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Credit: Foodbank WA

Foodbank van feeds the foothills’ most vulnerable citizens

By Melissa Sheil

AS COVID-19 lockdowns expose the hardships of society’s most vulnerable, a team of dedicated staff and volunteers at the Foothills Information and Referral Service (FIRS) and Foodbank WA have banded together to ensure no one goes without a meal.

After two years of lobbying and negotiations, not-for-profit FIRS received approval to locate a mobile Foodbank van in the City of Kalamunda last month, catering for all those in suffering financial stress as a part of their emergency relief program.

FIRS works in conjunction with the mobile Foodbank by assessing eligibility, providing financial counselling, distributing  food passes and providing referrals which are then used at the vans.

FIRS office manager and financial counsellor Sue Bateman said the need for the van came from FIRS finding themselves dealing with many clients in the area who could not access assistance due to a lack of transport.

“Clients who are most in need often come from complex social backgrounds, they may be elderly, frail or disabled,” she said.

“Many below the poverty line are unable to afford fuel, car repairs, registration or even a vehicle at all.

“There were whole demographics of vulnerable people slipping through the cracks.”

Mobile Foodbank vans have proved immensely successful throughout the State, with others in nearby Midland and Ellenbrook servicing dozens of people every week.

The work to supply the vans is shouldered by a larger network of charities and volunteers and operates alongside other services in the FIRS emergency relief program.

Ms Bateman said a whole range of people access such services and there is no shame in telling someone you need help.

“There are many community members in the City of Kalamunda who are doing it tough,” she said.

“They may have been impacted by the COVID-19 virus in recent years via lockdowns and restrictions, they may be immunocompromised, disabled, elderly, have lost a job or be under employed, a single parent, have lost family, be a couch-surfer or a carer.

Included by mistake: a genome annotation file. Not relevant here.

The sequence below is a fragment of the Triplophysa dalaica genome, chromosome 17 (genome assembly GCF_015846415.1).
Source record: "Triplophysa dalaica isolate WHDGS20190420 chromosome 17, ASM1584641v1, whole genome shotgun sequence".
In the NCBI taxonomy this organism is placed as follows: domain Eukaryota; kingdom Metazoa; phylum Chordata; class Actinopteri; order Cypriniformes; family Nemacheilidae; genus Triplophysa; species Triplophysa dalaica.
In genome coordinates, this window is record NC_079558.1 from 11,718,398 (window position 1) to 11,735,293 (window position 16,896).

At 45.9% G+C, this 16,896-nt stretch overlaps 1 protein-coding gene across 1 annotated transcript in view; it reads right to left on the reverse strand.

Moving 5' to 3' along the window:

“These are all valid reasons to be experiencing food poverty and the option to purchase super low-cost food safely with minimum crowding, adequate space and no judgement is very helpful.

“For what a small and basic gift it is, food can bring smiles to faces and the service helps as they know they are not alone in their plight – by sharing a problem, you halve it.”

Sherry a regular user of the mobile Foodbank since it opened last month, said the system was a godsend.

“I work hard to feed a family of five children, but it is very expensive as I can only work part-time and have two grandchildren in my custody as well,” she said.

“You have to stretch your money when you are low income and struggling so a $30 food pass goes such a long way.

“The volunteers were fantastic and they helped me organise what to buy to feed my family for the best value.”

Those wanting to utilise the mobile Foodbank can contact FIRS on 9359 1253 to receive a referral.

About The Editorial Team

Echo News gives readers an alternative to other media outlets in WA and enjoys a very high rate of readership in its distribution area. Our Echo News team are a small group of devoted individuals who work hard to give the local community an easy to read, yet intelligent mix of local community stories.

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